The report for Liberia U.S. Embassy Monrovia released the 2021 Trafficking in Persons (TIP) Country Report for Liberia on July 1, 2021. However, this year, the report downgraded Liberia to the Tier 2 Watch List.
The report determines that the Government of Liberia does not fully meet the minimum standards for the elimination of human trafficking—the requirement for a country to be ranked as Tier 1—but it is making efforts to do so.
These efforts included opening a new shelter for child trafficking victims, initiating an investigation into a high-profile labor trafficking case in cooperation with foreign governments, and allocating funding to NGOs to conduct awareness raising campaigns.
The TIP Report is the world’s most comprehensive resource of government anti-trafficking efforts—including our own—and reflects the U.S. Government’s commitment to global leadership on this key human rights, law enforcement, and national security issue. In 2020, Liberia was elevated to Tier 2.
Conversely, the Government did not demonstrate overall increasing efforts compared to the previous reporting period, even considering the impact of the COVID-19 pandemic on its anti-trafficking capacity. During this period, the Liberian Government identified fewer victims, initiated fewer investigations, prosecuted fewer defendants, and did not sentence any traffickers.
According to the report, law enforcement officials still lack adequate resources and understanding of human trafficking to effectively investigate and prosecute trafficking crimes. Shelter services for victims remained insufficient, and the government did not provide support to NGOs caring for victims. For these reasons, Liberia was downgraded to the Tier 2 Watch List.
As in the past, this year’s Trafficking in Persons Report recommends a number of steps that the Government of Liberia can take to improve its ranking. These include, but are not limited to, increasing efforts to investigate and prosecute trafficking cases, including internal trafficking cases and officials accused of complicity.
The report also dwells on training law enforcement and judicial officials on identifying, investigating, and prosecuting trafficking cases under the 2005 anti-trafficking law; amending the 2005 anti-trafficking law to remove the requirement of force, fraud, or coercion in child sex trafficking cases; prescribing penalties for adult trafficking that are sufficiently stringent and commensurate with the penalties for other grave crimes; and expanding victim services— particularly for victims located outside the capital, males, and victims requiring long-term care.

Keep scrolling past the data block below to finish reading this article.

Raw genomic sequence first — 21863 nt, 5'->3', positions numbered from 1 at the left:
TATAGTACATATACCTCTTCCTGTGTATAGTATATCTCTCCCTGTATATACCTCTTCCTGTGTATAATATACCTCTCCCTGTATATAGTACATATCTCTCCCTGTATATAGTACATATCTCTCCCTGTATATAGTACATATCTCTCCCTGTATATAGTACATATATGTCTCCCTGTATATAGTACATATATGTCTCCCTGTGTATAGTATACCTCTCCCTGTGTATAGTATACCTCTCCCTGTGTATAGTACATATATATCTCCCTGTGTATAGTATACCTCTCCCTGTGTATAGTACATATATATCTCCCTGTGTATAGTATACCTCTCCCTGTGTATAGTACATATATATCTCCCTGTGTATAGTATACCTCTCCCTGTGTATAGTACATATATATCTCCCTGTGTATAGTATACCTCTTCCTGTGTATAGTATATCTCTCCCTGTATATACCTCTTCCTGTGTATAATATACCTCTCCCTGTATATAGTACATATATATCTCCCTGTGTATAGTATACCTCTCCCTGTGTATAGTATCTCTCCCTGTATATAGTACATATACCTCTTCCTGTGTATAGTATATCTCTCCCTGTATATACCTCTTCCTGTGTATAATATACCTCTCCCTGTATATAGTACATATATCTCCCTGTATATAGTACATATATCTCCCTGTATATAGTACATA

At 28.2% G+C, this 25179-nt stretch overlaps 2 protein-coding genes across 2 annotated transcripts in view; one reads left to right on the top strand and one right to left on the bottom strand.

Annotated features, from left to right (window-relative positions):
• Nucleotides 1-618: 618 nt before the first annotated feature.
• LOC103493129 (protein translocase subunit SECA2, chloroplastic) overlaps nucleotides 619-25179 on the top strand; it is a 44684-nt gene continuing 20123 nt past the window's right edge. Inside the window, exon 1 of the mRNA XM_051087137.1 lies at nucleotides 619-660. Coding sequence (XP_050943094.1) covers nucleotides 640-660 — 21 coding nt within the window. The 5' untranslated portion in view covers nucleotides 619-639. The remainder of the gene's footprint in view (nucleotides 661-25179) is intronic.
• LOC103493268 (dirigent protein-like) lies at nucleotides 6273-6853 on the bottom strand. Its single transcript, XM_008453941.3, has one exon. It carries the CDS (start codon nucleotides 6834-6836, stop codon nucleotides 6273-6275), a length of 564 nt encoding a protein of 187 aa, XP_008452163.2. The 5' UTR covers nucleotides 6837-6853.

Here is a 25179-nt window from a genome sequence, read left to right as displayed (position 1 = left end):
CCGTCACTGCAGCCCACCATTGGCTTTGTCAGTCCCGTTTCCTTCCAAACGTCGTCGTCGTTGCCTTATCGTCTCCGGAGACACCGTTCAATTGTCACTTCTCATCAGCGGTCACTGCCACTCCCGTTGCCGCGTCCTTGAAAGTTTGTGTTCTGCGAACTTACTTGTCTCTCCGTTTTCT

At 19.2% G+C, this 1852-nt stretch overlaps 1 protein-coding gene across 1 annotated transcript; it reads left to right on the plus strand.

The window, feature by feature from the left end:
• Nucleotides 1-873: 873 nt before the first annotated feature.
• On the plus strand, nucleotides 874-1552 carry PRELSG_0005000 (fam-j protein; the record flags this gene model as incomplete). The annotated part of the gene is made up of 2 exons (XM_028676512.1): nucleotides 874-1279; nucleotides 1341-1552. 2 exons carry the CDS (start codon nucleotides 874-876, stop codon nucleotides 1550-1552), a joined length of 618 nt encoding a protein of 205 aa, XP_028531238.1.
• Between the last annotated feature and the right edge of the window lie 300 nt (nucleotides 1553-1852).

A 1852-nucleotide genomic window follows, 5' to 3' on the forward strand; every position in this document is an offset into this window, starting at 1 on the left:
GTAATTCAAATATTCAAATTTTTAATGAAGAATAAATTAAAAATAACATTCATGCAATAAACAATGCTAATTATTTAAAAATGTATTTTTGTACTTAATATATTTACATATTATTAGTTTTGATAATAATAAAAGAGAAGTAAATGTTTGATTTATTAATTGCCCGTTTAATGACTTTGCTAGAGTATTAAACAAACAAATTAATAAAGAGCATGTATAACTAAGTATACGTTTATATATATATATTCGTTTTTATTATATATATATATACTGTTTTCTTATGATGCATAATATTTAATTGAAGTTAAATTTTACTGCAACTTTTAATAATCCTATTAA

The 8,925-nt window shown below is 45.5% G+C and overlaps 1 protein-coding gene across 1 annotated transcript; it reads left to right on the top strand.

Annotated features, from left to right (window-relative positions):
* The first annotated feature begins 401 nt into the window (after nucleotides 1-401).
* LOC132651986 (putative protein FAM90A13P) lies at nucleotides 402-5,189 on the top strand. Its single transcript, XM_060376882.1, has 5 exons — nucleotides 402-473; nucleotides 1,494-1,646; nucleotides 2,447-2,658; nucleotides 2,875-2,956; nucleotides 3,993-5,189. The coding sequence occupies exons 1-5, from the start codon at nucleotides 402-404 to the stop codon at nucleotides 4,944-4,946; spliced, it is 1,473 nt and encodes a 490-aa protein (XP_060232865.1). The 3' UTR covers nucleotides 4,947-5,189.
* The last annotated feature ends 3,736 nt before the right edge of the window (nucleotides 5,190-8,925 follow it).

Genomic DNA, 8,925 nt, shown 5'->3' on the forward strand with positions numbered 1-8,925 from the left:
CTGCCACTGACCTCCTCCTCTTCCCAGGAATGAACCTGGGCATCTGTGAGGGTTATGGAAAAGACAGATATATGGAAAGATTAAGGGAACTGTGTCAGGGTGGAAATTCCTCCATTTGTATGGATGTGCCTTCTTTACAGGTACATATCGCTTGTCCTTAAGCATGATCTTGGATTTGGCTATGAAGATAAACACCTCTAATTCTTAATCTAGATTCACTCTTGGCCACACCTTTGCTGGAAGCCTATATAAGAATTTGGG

The Embassy commends civil society organizations for their active involvement in reporting potential trafficking cases and coordinating services for potential victims, especially the Association of Female Sociologists of Liberia and Community Watch Forum.
Others include, Defense for Children International, National Concern Youth of Liberia, Orphan Relief and Rescue, Samaritan’s Purse, THINK Liberia, World Hope International, and YWCA Liberia. Although progress on TIP must be led by the Government of Liberia in partnership with civil society, the U.S. Embassy remains committed to providing appropriate support, the report added.
For example, with funding from the Department of State’s Bureau of International Narcotics and Law Enforcement Affairs (INL), the International Development Law Organization (IDLO) has developed TIP curricula for the Liberian law enforcement and judicial sectors, including a bench book for judges, a handbook for prosecutors, and training for law enforcement officers.
The Trafficking in Persons Report is an annual report mandated by the Trafficking Victims Protection Act (TVPA), passed by the U.S. Congress in 2000. It is compiled by the Trafficking in Persons Office of the U.S. Department of State in Washington, D.C. using information from U.S. embassies, government officials, nongovernmental and international organizations, published reports, news articles, academic studies, research trips to every region of the world, and information submitted to firstname.lastname@example.org.
The United States is committed to objectively assessing government’s efforts, including its own, to meet the TVPA’s minimum standards. Each country is ranked on one of four tiers: Tier 1 – Countries whose governments fully meet the TVPA’s minimum standards for the elimination of trafficking. Tier 2 – Countries whose governments do not fully meet the TVPA’s minimum standards but are making significant efforts to bring themselves into compliance with those standards.
Tier 2 Watch List – Countries whose governments do not fully meet the TVPA’s minimum standards but are making significant efforts to bring themselves into compliance with those standards, and for which: a) the estimated number of victims of severe forms of trafficking is very significant or is significantly increasing and the country is not taking proportional concrete actions; b) there is a failure to provide evidence of increasing efforts to combat severe forms of trafficking in persons from the previous year, including increased investigations, prosecution, and convictions of trafficking crimes, increased assistance to victims, and decreasing evidence of complicity in severe forms of trafficking by government officials. Tier 3 – Countries whose governments do not fully meet the TVPA’s minimum standards and are not making significant efforts to do so.
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